The first time I ever ate raw fish was when I was about ten or eleven years old. I was at a Japanese buffet, and my mother told me to eat only the expensive foods so we would get our money’s worth, which meant seafood and sashimi. Of course, I didn’t particularly enjoy raw fish, but being the dutiful daughter, I heeded her advice.

It wasn’t until I started eating poke bowls a few years ago that I warmed up to the idea of dishes with raw fish!

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Ham and Egg Bakes

Baked Eggs and Ham

Drop an egg into a skillet with butter and you get, well, a fried egg. But slip that same egg into a buttered ramekin and let it cook gently in the oven, and you get something entirely different: a soft, spoonable custard that’s so much fun to eat.

Add some ham, a spoonful of tomatoes, and a side of toast, and this makes a perfect breakfast!

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The Only Recipe You Need to Make a Perfect Skinny Margarita

The Only Recipe You Need to Make a Perfect Skinny Margarita Blog Post

There's a lot to love about a classic margarita. Hey, it's classic for a reason, right? But juicy grapefruit, mango or blood orange margaritas sound pretty good too. This margarita formula allows you to mix up a pitcher with whatever fruit flavor you're in the mood for. We use just a touch of simple syrup and add fresh fruit juice for sweetness, flavor and color. Plus, these margaritas taste so good no one will miss the cloying sweetness of a restaurant-style or premade-mix margarita—which can have 10 to 15 teaspoons of added sugar.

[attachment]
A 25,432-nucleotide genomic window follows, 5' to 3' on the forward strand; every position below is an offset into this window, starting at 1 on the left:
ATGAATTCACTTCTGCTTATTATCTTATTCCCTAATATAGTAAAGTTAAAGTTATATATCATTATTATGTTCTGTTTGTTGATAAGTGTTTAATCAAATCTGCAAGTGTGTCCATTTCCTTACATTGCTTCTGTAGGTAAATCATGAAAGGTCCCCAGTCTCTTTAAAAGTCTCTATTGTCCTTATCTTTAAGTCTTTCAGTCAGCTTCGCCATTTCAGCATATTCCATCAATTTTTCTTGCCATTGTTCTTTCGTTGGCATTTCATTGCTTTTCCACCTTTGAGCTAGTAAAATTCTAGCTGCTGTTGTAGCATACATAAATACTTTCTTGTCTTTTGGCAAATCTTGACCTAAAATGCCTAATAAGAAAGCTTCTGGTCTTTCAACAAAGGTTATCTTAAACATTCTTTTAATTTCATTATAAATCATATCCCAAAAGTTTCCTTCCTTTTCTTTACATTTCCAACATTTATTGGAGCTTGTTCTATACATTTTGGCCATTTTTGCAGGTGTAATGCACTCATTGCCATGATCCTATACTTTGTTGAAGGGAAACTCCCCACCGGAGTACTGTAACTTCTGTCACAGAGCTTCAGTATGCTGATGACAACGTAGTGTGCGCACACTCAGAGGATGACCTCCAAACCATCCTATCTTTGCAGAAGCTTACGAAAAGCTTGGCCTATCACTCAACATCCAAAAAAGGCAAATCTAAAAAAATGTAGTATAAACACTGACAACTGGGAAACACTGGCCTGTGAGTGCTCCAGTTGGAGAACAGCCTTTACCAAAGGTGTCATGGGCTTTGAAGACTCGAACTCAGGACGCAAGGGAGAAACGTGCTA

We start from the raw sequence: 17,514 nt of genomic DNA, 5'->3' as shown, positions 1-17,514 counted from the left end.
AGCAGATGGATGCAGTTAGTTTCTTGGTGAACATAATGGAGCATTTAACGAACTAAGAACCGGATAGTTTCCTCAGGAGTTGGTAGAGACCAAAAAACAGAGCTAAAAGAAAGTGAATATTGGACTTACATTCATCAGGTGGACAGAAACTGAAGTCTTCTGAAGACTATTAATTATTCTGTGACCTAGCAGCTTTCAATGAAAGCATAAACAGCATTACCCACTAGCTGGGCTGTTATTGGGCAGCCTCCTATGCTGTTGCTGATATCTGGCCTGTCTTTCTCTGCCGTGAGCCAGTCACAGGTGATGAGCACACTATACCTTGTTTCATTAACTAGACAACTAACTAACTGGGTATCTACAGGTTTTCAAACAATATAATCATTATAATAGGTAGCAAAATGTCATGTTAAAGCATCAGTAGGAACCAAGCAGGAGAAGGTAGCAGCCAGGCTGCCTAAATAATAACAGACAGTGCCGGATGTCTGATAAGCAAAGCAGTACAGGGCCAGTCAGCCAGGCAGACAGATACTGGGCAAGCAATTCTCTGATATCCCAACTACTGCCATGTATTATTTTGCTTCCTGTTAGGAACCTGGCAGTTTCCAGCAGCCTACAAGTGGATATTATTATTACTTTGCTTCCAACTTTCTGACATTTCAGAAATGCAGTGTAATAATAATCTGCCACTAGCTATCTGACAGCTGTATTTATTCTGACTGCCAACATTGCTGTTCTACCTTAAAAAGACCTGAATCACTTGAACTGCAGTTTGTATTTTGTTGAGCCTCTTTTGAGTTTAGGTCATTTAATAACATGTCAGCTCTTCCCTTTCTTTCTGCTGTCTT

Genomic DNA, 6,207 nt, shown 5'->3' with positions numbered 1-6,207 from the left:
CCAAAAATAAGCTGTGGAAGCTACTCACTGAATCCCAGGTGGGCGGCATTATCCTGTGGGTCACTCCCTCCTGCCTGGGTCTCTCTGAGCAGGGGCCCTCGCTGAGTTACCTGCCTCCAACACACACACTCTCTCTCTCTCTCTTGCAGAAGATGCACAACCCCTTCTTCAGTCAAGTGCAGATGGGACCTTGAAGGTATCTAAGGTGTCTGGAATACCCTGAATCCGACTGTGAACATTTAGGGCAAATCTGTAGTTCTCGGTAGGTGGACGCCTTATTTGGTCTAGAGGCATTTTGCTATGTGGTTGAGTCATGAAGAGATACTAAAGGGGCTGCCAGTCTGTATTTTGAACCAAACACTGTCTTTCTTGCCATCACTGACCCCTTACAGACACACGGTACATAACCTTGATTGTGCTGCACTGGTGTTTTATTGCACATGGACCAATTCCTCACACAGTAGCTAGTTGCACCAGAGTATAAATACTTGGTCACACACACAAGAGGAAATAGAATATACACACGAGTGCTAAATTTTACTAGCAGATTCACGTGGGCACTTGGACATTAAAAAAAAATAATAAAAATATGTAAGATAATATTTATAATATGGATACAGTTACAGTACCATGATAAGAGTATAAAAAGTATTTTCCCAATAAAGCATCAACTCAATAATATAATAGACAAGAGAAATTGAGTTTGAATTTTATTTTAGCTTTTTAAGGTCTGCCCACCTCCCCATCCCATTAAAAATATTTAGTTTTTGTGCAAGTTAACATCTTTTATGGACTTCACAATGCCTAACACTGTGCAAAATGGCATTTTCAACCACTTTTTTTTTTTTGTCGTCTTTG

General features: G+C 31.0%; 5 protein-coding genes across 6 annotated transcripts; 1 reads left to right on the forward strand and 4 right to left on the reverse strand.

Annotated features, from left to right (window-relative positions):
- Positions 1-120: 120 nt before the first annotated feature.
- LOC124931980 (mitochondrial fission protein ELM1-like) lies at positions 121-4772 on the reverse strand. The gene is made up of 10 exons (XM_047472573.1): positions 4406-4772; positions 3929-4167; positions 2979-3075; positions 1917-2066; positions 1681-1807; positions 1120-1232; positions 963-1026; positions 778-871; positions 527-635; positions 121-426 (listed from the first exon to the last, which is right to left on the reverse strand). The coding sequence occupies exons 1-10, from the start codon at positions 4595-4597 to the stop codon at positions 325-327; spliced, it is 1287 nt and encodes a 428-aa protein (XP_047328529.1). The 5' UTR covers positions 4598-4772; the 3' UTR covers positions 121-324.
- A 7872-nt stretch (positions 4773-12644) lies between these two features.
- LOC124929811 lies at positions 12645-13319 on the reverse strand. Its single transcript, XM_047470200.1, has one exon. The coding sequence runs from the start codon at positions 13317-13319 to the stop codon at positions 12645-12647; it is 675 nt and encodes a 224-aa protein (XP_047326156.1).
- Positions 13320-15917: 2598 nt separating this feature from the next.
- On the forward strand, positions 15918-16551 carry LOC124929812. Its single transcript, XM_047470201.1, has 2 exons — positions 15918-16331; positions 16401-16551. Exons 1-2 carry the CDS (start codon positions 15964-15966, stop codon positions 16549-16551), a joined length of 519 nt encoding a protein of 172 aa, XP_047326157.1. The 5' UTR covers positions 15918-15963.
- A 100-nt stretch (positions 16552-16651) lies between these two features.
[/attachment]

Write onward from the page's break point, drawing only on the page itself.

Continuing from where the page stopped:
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3 Mother's Day Breakfast-in-Bed Ideas to Make Mom Feel Like a Queen

3 Mother's Day Breakfast-in-Bed Ideas to Make Mom Feel Like a Queen Blog Post

I'm a working mother of two kids under 5. What do I want for Mother's Day? Breakfast in bed. I want to sleep in till 7 (gasp!). I want my hubby to bring me a cup of coffee and that stack of magazines I've been meaning to read for months years. And I want my family to make me breakfast while I sit lazily in the comfort of that lovely piece of furniture that doesn't see enough of me: bed.

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4 Healthy Reasons to Eat Avocados